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Latest University of California, San Diego Stories

Algae Could One Day Help Fight Cancer
2012-12-10 15:08:04

[ Watch the Video: Biology Helping To Engineer Drugs ] Connie K. Ho for redOrbit.com — Your Universe Online Pond scum may be undervalued, but a team of scientists recently discovered it could have biological value. Researchers from the University of California, San Diego (UCSD) recently revealed that they have successfully genetically engineered algae that can make a complex, therapeutic drug that is anti-cancer. The researchers believe that the results of the experiment allow...

2012-11-30 16:11:11

A diagnosis of pancreatic cancer is particularly devastating since the prognosis for recovery is usually poor, with the cancer most often not detected until late stages. Research led by scientists at the University of California, San Diego and UC San Francisco Schools of Medicine examined the tumor-initiating events leading to pancreatic cancer (also called pancreatic ductal adenocarcinoma or PDA) in mice. Their work, published on line November 29 in the journal Cancer Cell, may help in...

Marine Algae Just As Capable As Fresh Water Algae In Producing Biofuels
2012-11-26 20:17:38

University of California, San Diego The scientists genetically engineered marine algae to produce five different kinds of industrially important enzymes and say the same process they used could be employed to enhance the yield of petroleum-like compounds from these salt water algae. Their achievement is detailed in a paper published online in the current issue of the scientific journal Algal Research. The ability to genetically transform marine algae into a biofuel crop is important...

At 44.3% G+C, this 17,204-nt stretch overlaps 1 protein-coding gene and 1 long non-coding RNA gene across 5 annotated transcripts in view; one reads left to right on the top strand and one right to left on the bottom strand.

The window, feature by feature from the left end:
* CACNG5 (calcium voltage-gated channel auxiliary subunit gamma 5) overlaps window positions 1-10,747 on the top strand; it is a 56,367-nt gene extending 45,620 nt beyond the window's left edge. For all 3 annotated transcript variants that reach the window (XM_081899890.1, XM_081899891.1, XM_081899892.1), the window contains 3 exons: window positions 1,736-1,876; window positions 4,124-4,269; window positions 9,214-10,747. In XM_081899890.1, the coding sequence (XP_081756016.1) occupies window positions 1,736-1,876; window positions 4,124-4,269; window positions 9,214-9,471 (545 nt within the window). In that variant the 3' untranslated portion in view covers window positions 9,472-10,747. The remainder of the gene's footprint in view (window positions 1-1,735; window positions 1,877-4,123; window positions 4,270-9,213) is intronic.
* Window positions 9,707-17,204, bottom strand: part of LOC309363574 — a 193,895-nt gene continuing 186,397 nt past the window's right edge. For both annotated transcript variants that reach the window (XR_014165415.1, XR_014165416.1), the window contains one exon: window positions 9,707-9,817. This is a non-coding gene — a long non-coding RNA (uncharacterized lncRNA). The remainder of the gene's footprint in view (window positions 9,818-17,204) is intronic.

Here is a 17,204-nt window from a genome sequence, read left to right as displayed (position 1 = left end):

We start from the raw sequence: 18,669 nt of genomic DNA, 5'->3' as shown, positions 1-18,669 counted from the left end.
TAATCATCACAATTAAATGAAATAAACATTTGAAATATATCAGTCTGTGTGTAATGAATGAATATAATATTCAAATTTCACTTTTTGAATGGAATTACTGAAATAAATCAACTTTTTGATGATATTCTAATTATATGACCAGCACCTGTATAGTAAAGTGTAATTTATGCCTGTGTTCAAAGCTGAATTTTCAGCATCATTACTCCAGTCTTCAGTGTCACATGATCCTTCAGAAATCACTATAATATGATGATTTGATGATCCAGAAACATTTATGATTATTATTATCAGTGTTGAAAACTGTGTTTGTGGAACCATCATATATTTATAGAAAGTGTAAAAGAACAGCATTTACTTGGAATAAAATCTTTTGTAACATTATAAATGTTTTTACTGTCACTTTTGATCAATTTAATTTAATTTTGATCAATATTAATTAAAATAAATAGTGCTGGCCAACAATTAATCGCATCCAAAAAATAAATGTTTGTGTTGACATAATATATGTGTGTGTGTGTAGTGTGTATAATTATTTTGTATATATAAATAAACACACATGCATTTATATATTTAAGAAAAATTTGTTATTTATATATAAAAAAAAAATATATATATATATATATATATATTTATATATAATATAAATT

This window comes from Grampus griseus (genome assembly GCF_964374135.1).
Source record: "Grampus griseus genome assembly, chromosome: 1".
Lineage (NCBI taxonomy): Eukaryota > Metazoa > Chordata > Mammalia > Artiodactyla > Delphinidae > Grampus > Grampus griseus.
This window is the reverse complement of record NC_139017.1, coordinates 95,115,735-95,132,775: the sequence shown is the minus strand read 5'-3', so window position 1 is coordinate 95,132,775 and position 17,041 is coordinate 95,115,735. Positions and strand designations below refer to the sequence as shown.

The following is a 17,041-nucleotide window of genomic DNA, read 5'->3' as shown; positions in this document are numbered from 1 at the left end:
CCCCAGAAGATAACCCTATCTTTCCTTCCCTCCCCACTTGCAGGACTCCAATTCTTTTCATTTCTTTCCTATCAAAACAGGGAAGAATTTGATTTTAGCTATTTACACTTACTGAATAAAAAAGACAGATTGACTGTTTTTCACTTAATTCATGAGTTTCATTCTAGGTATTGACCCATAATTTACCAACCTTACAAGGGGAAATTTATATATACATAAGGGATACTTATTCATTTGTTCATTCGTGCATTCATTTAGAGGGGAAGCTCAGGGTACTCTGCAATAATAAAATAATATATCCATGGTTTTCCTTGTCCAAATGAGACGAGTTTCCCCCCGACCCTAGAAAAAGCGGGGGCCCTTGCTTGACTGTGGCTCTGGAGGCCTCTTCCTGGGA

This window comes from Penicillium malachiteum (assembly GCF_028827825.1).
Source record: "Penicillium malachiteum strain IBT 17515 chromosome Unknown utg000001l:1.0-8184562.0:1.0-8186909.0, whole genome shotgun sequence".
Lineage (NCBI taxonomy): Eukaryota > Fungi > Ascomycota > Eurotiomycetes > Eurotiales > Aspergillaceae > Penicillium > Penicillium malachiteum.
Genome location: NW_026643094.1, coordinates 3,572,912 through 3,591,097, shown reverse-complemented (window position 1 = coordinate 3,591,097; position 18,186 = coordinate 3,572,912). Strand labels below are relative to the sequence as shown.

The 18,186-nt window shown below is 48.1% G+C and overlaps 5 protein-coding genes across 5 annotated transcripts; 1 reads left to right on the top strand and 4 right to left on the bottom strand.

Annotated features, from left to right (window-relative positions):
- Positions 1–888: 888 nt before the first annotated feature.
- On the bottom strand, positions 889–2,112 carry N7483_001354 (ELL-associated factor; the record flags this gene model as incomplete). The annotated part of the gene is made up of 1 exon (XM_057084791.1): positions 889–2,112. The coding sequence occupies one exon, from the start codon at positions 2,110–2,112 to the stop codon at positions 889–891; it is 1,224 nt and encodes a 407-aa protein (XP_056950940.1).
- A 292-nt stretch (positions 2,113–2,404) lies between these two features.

2012-09-07 09:45:37

In mice, added amino acid reduced associated epilepsy, eased neurobehavioral symptom An international team of researchers, led by scientists at the University of California, San Diego and Yale University schools of medicine, have identified a form of autism with epilepsy that may potentially be treatable with a common nutritional supplement. The findings are published in the September 6, 2012 online issue of Science. Roughly one-quarter of patients with autism also suffer from...

'Promiscuous' Enzymes Still Prevalent In Metabolism Shown By New Study
2012-08-31 13:12:26

Challenges fundamental notion of enzyme specificity and efficiency Open an undergraduate biochemistry textbook and you will learn that enzymes are highly efficient and specific in catalyzing chemical reactions in living organisms, and that they evolved to this state from their “sloppy” and “promiscuous” ancestors to allow cells to grow more efficiently. This fundamental paradigm is being challenged in a new study by bioengineers at the University of California, San...

2012-08-23 23:19:44

A study from the University of California, San Diego School of Medicine, published August 22 online by PLoS ONE, reports that muscle problems reported by patients taking statins were related to the strength or potency of the given cholesterol-lowering drugs. Adverse effects such as muscle pain and weakness, reported to the U.S. Food and Drug Administration (FDA) were related to a statin's potency, or the degree by which it typically lowers cholesterol at commonly prescribed doses....

Brain Scans Can Assess Child’s Age
2012-08-17 10:33:52

Connie K. Ho for redOrbit.com — Your Universe Online A group of researchers, led by scientists from the University of California, San Diego (UCSD), have created a set of measurements that can measure a child´s age with 92 percent accuracy. The study´s results, published in the September 25 edition of Current Biology, highlighted the issue on biological variability in children. The researchers found that structural measures and maturational differences during adolescence...


Word of the Day
virgule
  • A punctuation mark (/) used to separate related items of information.
  • A little rod; a twig.
This word comes from the Late Latin 'virgula,' accentual mark, a diminutive of 'virga,' rod.
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